John Oldcastle being burnt for insurrection and Lollard heresy
14 December 1417|
Sir John Oldcastle (died 14 December 1417) was an English Lollard leader. Being a friend of Henry V, he long escaped prosecution for heresy. When convicted, he escaped from the Tower of London and then led a rebellion against the King. Eventually, he was captured and executed in London. He formed the basis for William Shakespeare's character John Falstaff, who was originally called John Oldcastle.
Oldcastle's date of birth is unknown, although dubious and possibly apocryphal sources place it variously at 1360 or 1378. His father was Richard Oldcastle of Almeley in northwest Herefordshire. His grandfather, also called John Oldcastle, was Herefordshire's MP during the latter part of the reign of King Richard II.
Oldcastle is first mentioned in two separate documents in 1400, first as a plaintiff in a suit regarding the advowson of Almeley church, and again as serving as a knight under Lord Grey of Codnor in a military expedition to Scotland. In the next few years Oldcastle held notable positions in the Welsh campaigns of King Henry IV of England against Owain Glyndŵr, including captaincy first over Builth Castle in Brecknockshire and then over Kidwelly.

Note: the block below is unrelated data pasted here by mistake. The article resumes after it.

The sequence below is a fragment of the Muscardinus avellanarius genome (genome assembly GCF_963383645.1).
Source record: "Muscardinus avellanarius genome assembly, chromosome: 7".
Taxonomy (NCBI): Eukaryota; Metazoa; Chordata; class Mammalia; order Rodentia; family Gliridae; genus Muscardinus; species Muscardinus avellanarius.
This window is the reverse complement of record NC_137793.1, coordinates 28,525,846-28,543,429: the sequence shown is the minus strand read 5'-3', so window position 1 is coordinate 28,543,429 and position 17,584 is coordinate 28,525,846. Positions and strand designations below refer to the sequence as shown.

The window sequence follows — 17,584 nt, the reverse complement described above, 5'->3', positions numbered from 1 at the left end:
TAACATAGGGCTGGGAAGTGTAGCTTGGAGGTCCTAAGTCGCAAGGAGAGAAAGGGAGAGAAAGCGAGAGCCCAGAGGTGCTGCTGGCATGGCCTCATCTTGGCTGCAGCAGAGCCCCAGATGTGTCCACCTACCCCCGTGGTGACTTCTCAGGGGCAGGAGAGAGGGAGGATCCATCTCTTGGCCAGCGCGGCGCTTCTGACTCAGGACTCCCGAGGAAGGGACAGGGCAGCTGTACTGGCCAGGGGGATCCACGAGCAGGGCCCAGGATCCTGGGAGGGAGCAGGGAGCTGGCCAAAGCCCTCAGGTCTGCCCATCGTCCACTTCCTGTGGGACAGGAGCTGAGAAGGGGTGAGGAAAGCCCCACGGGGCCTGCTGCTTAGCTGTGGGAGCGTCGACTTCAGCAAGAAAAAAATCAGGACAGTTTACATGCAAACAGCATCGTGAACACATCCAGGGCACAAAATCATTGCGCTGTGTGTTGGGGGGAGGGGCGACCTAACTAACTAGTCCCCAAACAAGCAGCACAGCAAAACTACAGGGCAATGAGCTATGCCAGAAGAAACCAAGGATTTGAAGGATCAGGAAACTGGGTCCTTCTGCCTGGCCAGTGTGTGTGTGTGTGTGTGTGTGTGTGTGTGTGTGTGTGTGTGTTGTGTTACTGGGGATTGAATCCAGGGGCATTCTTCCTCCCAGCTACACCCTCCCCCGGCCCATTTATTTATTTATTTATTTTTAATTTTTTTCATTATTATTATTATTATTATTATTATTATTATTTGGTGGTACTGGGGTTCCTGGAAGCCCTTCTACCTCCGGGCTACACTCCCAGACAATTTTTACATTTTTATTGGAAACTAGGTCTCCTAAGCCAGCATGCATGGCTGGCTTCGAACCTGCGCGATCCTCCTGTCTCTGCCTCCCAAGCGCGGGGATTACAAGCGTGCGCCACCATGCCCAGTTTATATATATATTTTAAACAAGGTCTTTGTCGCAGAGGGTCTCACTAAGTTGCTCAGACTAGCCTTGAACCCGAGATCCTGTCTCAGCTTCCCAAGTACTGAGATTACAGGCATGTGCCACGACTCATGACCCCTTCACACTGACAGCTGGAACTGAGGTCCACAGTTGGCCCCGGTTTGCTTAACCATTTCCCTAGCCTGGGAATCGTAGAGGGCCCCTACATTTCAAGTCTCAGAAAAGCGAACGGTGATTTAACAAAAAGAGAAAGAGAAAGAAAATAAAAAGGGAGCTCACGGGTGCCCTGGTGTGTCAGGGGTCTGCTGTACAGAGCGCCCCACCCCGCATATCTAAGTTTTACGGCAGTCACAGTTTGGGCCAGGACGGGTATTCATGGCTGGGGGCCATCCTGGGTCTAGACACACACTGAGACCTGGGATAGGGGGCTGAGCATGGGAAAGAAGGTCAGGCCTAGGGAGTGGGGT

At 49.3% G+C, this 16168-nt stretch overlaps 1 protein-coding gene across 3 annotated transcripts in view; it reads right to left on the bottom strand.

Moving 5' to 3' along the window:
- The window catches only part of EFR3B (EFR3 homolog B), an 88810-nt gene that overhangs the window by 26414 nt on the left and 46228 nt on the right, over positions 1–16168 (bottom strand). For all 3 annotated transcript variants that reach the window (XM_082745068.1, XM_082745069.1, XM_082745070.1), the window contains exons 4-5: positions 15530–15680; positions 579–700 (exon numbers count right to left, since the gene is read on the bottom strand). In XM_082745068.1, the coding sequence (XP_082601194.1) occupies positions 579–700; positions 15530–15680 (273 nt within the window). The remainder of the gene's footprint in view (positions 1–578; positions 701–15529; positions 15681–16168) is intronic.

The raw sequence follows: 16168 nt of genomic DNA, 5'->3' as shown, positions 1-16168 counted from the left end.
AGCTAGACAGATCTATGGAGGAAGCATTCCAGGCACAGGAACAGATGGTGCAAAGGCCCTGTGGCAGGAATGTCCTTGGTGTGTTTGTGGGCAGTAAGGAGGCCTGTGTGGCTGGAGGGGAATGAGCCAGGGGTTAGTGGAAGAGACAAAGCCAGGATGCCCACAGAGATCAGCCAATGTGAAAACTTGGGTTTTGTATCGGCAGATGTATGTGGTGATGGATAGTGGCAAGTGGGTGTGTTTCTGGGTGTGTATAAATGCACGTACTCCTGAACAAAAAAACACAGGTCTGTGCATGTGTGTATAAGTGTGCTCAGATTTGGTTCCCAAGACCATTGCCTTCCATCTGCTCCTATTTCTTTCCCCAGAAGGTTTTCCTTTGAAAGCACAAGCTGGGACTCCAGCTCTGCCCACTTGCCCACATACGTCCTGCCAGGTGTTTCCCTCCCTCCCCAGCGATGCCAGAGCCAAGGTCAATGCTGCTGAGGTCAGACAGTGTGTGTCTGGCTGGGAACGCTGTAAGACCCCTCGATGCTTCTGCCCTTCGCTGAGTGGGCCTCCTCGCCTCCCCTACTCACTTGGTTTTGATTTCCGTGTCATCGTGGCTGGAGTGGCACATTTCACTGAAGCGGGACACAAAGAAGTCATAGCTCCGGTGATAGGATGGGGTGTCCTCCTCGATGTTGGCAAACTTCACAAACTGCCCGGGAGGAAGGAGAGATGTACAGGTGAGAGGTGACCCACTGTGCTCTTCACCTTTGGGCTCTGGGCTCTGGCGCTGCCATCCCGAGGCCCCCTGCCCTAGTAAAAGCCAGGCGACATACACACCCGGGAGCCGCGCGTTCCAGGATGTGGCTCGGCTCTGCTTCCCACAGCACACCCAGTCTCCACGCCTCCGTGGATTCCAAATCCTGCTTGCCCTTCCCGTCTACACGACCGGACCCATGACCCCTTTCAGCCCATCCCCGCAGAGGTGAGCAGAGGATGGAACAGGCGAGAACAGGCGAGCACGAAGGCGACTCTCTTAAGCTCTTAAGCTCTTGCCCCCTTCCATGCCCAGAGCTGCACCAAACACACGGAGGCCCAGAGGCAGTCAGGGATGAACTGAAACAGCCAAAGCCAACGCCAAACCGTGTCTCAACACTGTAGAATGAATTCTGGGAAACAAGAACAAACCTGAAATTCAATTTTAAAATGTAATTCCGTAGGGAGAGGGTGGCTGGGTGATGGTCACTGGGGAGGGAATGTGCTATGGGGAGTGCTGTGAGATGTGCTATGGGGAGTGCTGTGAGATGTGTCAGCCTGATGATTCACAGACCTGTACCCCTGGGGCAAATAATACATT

In 1408 he married Joan, the heiress of Cobham — his third marriage, and her fourth. This resulted in a significant improvement of his fortune and status, as the Cobhams were "one of the most notable families of Kent". The marriage brought Oldcastle a number of manors in Kent, Norfolk, Northamptonshire and Wiltshire, as well as Cooling Castle, and from 1409 until his accusation in 1413 he was summoned to parliament as Lord Cobham.
At some point in his military career Oldcastle became a trusted supporter of Henry, Prince of Wales, later to become King Henry V, who regarded Sir John as "one of his most trustworthy soldiers". Oldcastle was a member of the expedition which the young Henry sent to France in 1411 in a successful campaign to assist the Burgundians in the Armagnac-Burgundian Civil War.
Lollardy had many supporters in Herefordshire, and Oldcastle himself had adopted Lollard doctrines before 1410, when the churches on his wife's estates in Kent were laid under interdict for unlicensed preaching. In the convocation which met in March 1413, shortly before the death of Henry IV, Oldcastle was at once accused of heresy.
But his friendship with the new King Henry V prevented any decisive action until convincing evidence was found in one of Oldcastle's books, which was discovered in a shop in Paternoster Row, London. The matter was brought before the King, who desired that nothing should be done until he had tried his personal influence. Oldcastle declared his readiness to submit to the king "all his fortune in this world" but was firm in his religious beliefs.